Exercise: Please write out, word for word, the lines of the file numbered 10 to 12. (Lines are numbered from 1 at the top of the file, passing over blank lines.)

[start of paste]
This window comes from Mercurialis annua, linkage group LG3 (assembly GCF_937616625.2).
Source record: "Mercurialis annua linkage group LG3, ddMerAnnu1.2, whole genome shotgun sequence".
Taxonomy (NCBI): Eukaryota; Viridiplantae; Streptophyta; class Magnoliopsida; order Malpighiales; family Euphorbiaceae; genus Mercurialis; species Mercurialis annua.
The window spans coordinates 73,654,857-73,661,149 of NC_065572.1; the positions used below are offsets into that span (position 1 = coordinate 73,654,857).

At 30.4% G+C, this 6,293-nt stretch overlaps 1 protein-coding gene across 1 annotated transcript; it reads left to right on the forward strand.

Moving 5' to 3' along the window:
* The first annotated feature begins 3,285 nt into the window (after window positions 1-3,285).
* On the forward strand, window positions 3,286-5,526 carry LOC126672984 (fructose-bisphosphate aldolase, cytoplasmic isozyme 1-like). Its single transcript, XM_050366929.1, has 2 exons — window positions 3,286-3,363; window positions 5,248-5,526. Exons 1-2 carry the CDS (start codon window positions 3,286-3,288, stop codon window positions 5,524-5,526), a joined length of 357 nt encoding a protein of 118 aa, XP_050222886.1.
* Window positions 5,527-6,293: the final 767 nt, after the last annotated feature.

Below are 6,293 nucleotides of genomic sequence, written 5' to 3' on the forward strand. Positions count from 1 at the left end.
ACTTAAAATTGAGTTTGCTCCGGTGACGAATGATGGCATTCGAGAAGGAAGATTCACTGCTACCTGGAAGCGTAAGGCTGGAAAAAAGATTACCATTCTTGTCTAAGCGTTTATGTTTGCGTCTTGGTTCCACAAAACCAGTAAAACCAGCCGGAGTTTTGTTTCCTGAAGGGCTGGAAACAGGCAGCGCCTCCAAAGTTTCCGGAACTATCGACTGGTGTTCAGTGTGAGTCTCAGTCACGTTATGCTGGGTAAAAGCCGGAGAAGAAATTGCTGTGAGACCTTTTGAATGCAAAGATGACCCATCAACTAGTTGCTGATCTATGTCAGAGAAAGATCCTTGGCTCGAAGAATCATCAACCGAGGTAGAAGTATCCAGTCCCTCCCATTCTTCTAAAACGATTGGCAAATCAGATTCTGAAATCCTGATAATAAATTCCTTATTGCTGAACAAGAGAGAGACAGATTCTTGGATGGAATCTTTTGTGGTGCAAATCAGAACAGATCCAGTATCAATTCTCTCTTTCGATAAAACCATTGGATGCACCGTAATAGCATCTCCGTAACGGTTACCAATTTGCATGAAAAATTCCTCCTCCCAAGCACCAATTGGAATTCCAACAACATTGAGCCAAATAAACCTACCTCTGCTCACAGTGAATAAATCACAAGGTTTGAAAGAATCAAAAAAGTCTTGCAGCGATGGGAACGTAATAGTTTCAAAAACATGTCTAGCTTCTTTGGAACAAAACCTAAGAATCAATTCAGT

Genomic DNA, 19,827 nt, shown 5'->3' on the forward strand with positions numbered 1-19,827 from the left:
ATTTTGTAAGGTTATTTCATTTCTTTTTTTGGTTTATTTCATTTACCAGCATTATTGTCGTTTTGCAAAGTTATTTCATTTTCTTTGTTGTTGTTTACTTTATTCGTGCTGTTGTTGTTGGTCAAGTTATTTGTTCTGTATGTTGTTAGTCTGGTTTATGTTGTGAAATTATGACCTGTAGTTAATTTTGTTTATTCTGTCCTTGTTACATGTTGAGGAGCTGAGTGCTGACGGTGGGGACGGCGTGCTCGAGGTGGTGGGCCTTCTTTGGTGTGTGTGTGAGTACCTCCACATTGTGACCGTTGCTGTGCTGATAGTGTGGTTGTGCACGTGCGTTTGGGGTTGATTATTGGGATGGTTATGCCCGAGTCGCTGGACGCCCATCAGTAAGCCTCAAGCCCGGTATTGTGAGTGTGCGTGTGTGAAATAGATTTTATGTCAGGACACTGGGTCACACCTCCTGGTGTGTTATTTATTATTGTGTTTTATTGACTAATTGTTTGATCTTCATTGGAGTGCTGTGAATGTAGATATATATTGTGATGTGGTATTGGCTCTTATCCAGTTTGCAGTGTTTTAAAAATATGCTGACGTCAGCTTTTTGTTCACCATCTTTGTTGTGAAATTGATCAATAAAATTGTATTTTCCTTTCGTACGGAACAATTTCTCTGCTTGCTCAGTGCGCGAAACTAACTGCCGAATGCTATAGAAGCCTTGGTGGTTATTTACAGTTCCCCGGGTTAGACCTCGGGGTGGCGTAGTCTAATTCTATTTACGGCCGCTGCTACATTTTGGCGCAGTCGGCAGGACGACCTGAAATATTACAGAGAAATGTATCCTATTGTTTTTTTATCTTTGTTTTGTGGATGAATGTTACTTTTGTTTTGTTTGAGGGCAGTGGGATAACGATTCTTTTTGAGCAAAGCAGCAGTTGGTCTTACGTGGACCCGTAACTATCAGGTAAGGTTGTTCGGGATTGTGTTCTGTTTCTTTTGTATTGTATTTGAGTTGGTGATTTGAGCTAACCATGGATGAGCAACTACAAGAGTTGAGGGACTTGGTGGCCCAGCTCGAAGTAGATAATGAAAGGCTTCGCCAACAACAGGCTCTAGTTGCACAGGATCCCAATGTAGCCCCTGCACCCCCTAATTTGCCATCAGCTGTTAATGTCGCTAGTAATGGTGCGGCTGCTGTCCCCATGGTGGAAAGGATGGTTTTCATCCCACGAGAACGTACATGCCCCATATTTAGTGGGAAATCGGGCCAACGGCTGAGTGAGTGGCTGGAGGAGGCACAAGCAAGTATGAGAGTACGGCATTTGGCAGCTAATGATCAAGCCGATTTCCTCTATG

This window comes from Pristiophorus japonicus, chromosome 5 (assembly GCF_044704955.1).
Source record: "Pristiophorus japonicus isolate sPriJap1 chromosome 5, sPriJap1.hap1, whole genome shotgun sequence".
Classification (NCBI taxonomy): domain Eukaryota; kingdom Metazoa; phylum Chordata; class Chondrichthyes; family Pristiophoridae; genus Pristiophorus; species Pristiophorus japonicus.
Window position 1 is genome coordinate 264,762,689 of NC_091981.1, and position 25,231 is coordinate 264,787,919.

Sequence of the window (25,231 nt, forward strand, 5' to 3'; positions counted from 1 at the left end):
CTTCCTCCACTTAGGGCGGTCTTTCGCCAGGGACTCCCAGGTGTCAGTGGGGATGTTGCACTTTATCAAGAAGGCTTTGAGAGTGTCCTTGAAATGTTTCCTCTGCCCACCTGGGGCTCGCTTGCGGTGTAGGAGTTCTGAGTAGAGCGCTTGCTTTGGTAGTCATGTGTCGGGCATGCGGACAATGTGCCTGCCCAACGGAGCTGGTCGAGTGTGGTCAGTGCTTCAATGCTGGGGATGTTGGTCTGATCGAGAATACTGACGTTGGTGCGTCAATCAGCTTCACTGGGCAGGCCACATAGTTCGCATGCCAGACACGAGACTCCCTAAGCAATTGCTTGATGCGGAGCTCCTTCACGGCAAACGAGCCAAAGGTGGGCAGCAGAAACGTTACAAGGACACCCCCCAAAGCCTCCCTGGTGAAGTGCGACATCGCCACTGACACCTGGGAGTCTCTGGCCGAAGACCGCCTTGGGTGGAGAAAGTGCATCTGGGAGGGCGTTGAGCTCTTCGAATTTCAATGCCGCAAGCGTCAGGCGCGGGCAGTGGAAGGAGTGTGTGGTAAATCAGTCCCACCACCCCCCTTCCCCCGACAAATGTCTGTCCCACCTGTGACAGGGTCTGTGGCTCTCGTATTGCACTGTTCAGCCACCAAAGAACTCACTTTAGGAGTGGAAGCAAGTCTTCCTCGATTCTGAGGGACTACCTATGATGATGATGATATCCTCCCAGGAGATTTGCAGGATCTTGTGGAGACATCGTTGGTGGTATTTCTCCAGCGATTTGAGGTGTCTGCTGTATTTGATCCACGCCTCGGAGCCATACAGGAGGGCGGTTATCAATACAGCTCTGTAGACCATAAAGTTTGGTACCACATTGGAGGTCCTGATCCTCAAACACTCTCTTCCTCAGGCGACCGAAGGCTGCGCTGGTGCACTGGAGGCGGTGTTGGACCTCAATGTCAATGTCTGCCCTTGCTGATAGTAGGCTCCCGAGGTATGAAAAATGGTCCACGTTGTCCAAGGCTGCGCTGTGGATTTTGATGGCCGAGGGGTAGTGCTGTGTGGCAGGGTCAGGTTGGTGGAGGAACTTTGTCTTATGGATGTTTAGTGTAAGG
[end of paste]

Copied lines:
Below are 6,293 nucleotides of genomic sequence, written 5' to 3' on the forward strand. Positions count from 1 at the left end.
ACTTAAAATTGAGTTTGCTCCGGTGACGAATGATGGCATTCGAGAAGGAAGATTCACTGCTACCTGGAAGCGTAAGGCTGGAAAAAAGATTACCATTCTTGTCTAAGCGTTTATGTTTGCGTCTTGGTTCCACAAAACCAGTAAAACCAGCCGGAGTTTTGTTTCCTGAAGGGCTGGAAACAGGCAGCGCCTCCAAAGTTTCCGGAACTATCGACTGGTGTTCAGTGTGAGTCTCAGTCACGTTATGCTGGGTAAAAGCCGGAGAAGAAATTGCTGTGAGACCTTTTGAATGCAAAGATGACCCATCAACTAGTTGCTGATCTATGTCAGAGAAAGATCCTTGGCTCGAAGAATCATCAACCGAGGTAGAAGTATCCAGTCCCTCCCATTCTTCTAAAACGATTGGCAAATCAGATTCTGAAATCCTGATAATAAATTCCTTATTGCTGAACAAGAGAGAGACAGATTCTTGGATGGAATCTTTTGTGGTGCAAATCAGAACAGATCCAGTATCAATTCTCTCTTTCGATAAAACCATTGGATGCACCGTAATAGCATCTCCGTAACGGTTACCAATTTGCATGAAAAATTCCTCCTCCCAAGCACCAATTGGAATTCCAACAACATTGAGCCAAATAAACCTACCTCTGCTCACAGTGAATAAATCACAAGGTTTGAAAGAATCAAAAAAGTCTTGCAGCGATGGGAACGTAATAGTTTCAAAAACATGTCTAGCTTCTTTGGAACAAAACCTAAGAATCAATTCAGT

Genomic DNA, 19,827 nt, shown 5'->3' on the forward strand with positions numbered 1-19,827 from the left: